What If I Can't Sleep the Night Before a Marathon?

Man can't sleep
Biggie Productions

"I'm so nervous about my marathon that I'm worried I won't be able to sleep the night before. Will lack of sleep the night before my marathon affect my performance in the marathon?"

Pre-marathon insomnia is a very common issue. I've never been able to sleep well the night before a marathon. But as long as you've been getting good sleep the week leading up to your marathon, you'll be well-rested, and insomnia the night before the marathon won't affect your performance.

The pre-race adrenaline rush will help you feel alert and ready-to-go for your race.

Steps for a Good Night's Sleep

Some runners have trouble sleeping the night before because they're anxious about the race. Here are some steps to take to try to reduce your anxiety and get some rest:

  • To limit pre-race anxiety, make sure you lay everything you need out the night before the marathon. Remember the "nothing new on race day" rule. Your race outfit and race nutrition should all be items that you've tried out in training runs. Use this marathon packing list to make sure you don't forget anything.
  • If you have to be up for your race at a time that's earlier than you're used to, try to gradually shift your sleep schedule in the days leading up to the marathon so that you're going to bed and waking up earlier. That way, it won't feel like a dramatic change when you try to hit the hay much earlier than usual on the night before your race.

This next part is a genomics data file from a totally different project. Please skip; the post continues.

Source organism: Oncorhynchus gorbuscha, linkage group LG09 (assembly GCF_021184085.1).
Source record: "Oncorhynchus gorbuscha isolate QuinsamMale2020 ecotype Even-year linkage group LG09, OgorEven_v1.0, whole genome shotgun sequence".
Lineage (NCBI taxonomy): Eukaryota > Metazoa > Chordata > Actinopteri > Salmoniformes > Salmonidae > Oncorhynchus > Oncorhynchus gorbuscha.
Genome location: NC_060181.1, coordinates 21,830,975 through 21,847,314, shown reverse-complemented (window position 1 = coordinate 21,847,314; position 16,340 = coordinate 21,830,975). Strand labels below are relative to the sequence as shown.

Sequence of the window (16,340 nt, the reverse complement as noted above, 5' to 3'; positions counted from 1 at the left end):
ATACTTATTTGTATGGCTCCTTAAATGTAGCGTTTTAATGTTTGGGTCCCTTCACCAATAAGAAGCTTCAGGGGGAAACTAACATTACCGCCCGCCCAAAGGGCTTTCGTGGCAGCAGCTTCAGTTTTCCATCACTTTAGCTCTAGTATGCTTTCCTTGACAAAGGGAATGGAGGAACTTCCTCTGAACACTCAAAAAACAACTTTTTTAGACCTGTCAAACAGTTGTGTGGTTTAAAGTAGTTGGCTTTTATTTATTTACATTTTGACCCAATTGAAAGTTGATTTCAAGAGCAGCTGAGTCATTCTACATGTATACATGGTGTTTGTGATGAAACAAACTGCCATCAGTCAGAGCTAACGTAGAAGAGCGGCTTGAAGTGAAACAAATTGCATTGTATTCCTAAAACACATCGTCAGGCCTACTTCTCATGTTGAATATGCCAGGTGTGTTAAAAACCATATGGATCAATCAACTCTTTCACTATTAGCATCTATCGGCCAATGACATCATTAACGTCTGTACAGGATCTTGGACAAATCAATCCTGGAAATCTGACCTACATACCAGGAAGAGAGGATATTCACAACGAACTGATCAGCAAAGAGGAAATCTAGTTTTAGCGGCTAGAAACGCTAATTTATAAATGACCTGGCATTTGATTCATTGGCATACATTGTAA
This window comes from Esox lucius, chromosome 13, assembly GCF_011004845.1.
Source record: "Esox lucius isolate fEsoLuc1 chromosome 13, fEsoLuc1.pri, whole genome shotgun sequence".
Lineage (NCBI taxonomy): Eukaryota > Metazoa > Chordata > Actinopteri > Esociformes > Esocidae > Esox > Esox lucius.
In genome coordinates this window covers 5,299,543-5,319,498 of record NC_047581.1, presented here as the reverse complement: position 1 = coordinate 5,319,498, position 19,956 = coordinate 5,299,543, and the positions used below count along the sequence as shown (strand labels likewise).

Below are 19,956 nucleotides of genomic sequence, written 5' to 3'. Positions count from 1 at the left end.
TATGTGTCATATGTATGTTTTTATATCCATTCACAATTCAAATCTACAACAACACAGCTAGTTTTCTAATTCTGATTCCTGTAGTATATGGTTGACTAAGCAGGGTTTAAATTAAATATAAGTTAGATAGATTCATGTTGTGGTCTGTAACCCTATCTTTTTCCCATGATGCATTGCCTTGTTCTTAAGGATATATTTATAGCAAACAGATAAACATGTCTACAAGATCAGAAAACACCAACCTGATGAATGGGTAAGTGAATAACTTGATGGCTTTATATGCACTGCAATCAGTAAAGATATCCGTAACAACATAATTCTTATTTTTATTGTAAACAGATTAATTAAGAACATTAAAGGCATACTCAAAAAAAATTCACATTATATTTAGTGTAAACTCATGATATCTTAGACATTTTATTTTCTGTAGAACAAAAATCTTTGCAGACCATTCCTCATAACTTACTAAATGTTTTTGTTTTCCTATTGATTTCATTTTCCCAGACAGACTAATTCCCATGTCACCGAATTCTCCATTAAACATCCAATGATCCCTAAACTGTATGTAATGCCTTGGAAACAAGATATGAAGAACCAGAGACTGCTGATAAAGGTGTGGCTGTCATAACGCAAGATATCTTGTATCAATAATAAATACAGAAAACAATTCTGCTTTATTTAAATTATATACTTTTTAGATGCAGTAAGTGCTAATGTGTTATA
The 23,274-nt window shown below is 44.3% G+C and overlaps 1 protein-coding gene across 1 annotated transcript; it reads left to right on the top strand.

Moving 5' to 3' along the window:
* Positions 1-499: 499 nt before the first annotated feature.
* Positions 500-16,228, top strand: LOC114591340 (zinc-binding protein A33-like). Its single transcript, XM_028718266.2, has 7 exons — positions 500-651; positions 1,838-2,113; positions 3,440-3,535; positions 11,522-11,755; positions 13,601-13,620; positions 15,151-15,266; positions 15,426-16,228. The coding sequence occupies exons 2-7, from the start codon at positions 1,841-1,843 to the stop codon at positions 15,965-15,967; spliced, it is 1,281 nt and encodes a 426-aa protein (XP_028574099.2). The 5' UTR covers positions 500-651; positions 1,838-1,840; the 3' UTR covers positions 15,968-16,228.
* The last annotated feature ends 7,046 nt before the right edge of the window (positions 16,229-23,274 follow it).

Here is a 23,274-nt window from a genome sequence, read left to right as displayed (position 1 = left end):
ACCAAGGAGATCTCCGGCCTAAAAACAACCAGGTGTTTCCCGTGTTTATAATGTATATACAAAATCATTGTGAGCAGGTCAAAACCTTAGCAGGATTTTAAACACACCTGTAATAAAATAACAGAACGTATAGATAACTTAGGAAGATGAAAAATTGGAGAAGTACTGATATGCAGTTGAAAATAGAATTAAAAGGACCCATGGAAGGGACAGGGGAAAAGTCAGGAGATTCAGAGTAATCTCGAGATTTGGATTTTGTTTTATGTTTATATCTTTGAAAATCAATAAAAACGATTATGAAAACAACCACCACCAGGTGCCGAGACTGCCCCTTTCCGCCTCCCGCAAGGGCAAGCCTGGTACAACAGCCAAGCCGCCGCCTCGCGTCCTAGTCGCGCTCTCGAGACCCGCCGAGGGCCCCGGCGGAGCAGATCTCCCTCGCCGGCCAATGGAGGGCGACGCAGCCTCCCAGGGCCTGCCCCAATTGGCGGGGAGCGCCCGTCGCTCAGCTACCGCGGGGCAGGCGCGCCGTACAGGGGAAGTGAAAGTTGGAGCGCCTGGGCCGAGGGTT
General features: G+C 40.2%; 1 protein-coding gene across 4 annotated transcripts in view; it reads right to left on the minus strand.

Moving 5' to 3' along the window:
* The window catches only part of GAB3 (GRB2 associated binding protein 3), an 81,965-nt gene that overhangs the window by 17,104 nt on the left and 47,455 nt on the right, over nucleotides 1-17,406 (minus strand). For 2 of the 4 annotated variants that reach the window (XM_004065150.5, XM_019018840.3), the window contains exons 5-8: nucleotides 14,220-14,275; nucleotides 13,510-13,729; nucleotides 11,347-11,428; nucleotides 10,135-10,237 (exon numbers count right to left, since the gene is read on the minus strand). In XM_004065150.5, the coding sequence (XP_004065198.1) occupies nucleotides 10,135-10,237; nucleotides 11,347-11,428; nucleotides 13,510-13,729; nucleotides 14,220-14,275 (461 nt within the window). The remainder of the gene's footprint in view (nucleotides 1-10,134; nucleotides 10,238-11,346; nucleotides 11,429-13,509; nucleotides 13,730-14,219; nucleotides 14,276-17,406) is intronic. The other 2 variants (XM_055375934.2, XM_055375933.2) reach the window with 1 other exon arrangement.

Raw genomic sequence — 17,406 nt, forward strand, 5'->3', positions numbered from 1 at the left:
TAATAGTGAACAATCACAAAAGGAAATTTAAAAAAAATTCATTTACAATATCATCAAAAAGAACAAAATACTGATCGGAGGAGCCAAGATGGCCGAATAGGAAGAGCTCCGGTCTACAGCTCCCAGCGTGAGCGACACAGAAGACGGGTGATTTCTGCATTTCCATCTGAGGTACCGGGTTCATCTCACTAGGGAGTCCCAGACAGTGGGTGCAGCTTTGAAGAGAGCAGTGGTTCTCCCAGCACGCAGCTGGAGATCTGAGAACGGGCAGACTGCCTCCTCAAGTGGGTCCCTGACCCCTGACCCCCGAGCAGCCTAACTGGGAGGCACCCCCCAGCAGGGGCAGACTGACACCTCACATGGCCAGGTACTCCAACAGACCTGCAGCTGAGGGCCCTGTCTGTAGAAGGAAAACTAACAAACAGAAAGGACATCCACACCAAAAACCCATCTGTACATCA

• Make sure you finish eating a few hours before you're ready to go to bed. If you eat too close to bedtime, you may have a harder time following asleep.
  • Start winding down for bedtime early in the evening. Do something relaxing like reading a book, listening to soothing music, or taking a hot bath before turning in for the night.
  • If you're traveling to a different time zone for your race, try some of these steps to help reduce jet lag.
  • Avoid watching TV or going on your computer or phone right before bedtime. Spending time on social media or playing computer games will make it harder to fall asleep.

If you try these steps and you're still having trouble falling asleep the night before a marathon, don't get up and do something, like watch TV or walk around. Just lie in bed so that your body, and especially your legs, are still getting rest. Getting less sleep than you're used to won't affect your performance. You'll actually be amazed at how the excitement of the race makes you feel awake and ready-to-go.


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